Experiencing Jimi Hendrix!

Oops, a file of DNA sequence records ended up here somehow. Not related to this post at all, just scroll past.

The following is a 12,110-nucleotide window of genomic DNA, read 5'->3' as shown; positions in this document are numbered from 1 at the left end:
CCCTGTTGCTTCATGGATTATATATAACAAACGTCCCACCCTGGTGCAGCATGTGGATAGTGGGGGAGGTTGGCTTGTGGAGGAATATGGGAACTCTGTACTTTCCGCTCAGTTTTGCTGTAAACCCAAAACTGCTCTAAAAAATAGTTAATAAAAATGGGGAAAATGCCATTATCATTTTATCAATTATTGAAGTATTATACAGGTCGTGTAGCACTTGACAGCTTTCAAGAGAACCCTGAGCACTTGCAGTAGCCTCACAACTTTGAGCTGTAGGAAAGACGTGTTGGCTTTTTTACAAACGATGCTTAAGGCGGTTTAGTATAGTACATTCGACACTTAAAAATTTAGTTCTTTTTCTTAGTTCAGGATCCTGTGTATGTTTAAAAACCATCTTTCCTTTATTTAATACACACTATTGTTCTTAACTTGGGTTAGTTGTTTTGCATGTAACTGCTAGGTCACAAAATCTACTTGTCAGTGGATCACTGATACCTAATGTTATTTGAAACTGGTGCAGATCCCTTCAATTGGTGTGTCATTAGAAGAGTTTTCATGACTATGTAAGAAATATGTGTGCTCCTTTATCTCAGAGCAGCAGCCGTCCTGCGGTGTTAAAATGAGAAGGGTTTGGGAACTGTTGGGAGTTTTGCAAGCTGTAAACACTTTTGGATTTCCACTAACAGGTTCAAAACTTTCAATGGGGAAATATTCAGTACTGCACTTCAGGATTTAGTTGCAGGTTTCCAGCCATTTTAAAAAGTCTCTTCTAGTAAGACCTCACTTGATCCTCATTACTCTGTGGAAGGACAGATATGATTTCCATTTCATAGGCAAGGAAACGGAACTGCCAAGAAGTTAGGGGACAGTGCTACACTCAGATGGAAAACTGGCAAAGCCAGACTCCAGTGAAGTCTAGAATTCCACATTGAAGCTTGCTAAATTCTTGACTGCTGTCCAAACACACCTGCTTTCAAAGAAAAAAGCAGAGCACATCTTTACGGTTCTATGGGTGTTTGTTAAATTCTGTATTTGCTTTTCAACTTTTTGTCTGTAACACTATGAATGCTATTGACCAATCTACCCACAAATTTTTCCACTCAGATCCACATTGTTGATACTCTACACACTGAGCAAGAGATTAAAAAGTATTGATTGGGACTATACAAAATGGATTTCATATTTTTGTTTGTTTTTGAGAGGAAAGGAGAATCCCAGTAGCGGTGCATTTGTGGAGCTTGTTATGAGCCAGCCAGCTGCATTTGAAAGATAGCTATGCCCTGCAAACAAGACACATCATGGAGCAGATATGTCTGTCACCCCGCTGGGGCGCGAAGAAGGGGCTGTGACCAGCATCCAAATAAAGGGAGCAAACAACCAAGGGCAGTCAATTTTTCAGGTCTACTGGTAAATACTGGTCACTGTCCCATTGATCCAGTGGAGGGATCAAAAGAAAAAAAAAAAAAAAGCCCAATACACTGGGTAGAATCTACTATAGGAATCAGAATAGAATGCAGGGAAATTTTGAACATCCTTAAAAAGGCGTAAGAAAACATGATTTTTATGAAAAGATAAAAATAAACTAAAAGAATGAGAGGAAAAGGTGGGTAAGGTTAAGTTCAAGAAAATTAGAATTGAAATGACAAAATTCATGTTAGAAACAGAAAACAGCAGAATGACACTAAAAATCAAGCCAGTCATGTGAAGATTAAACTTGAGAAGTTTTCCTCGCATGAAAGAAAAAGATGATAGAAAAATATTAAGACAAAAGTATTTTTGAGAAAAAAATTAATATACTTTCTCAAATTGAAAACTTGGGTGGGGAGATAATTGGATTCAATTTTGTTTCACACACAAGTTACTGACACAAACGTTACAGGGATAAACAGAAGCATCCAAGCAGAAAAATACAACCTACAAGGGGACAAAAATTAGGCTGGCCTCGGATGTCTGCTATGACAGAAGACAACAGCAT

<br/><br/>Any guesses who’s the pop culture legend who gave a new vocabulary to guitar? Okay, I drop a hint; he was recently named as the greatest guitar player in the history by Rolling Stones magazine. Yeah, that’s right, it’s Jimi Hendrix!<br/><br/>Isn’t it interesting that when most of his contemporaries are fossilised, Jimi Hendrix – the man and his music is still relevant in today’s time, that too when the guy was entirely self-taught and unable to read music! <br/><br/>Jimi embraced music not only to get away from the demons of a troubled past but also to defy the regimented life of army. Inspired by the likes of BB Kings, Elmore James, Buddy Holly, Muddy Waters and Eddie Cochran, he went ahead and forged new sounds. Talking about the 60s and its music, I must say that his sound was very much unlike the music of Elvis Presley, The Beatles and The Rolling Stones. In Jimi’s case, guitar was not used purely as a rhythm accompaniment but his innovative funk-blues laden tracks, often filled by screeching solos were distinctively new in the contemporary scene.<br/><br/>Rage Against the Machine and Audioslave guitarist Tom Morello is absolutely right when he says, “Jimi Hendrix exploded our idea of what rock music could be: He manipulated the guitar, the whammy bar, the studio and the stage. On songs like ‘Machine Gun’ or ‘Voodoo Chile,’ his instrument is like a divining rod of the turbulent Sixties – you can hear the riots in the streets and napalm bombs dropping in his ‘Star-Spangled Banner.’”<br/><br/>“His playing was effortless. There’s not one minute of his recorded career that feels like he’s working hard at it – it feels like it's all flowing through him. The most beautiful song of the Jimi Hendrix canon is ‘Little Wing’. It’s just this gorgeous song that, as a guitar player, you can study your whole life and not get down, never get inside it the way that he does. He seamlessly weaves chords and single-note runs together and uses chord voicings that don't appear in any music book. His riffs were a pre-metal funk bulldozer, and his lead lines were an electric LSD trip down to the crossroads, where he pimp-slapped the devil.”<br/><br/>“There are arguments about who was the first guitar player to use feedback. It doesn't really matter, because Hendrix used it better than anyone; he took what was to become Seventies funk and put it through a Marshall stack, in a way that nobody's done since.”<br/><br/>“It’s impossible to think of what Jimi would be doing now; he seemed like a pretty mercurial character. Would he be an elder statesman of rock? Would he be Sir Jimi Hendrix? Or would he be doing some residency off the Vegas Strip? The good news is his legacy is assured as the greatest guitar player of all time.”<br/><br/>Tasting initial success with ‘The Jimi Hendrix Experience’, ‘Are You Experienced’, ‘Axis: Bold As Love’ and ‘Electric Ladyland’ deified Jimi Hendrix and earned him a slot in the Woodstock Music Festival (1969) - a watermark in the counterculture era of psychedelic rock, pop-art, hippie movement and Vietnam war. <br/><br/>You might be thinking what exactly is Jimi Hendrix sound? It was an inventive use of sonic sounds of guitar, dynamic harmony of chord progressions and an innovative use of feedbacks, distortions and wah-wah which makes it the quintessential Jimi Hendrix sound. In fact, he inspired a whole generation of rock and roll and heavy metal with his distinct sound. And quite rightly, he stands above BB King, Jimmy Page, Eric Clapton, Keith Richards and Pete Townshend. <br/><br/>Just listening to ‘Purple Haze’, ‘Hey Joe’, ‘Foxy Lady’, ‘Bold As Love’, ‘Voodoo Child’, ‘Angel’, ‘Star Spangled Banner’, ‘All Along The Watchtower’ and ‘Little Wing’ gives you an idea about Jimi’s sound, a sojourn to bohemian landscape of eclectic sounds and emotions.<br/><br/>It’s sad that Jimi Hendrix’s career was cut short as he died of an overdose of sleeping pills at twenty-seven years of age. In a career spanning less than a decade, Jimi touched pinnacle of fame and had he been alive today, who knows what all sounds he might have created out of a six-stringed instrument.<br/><br/>


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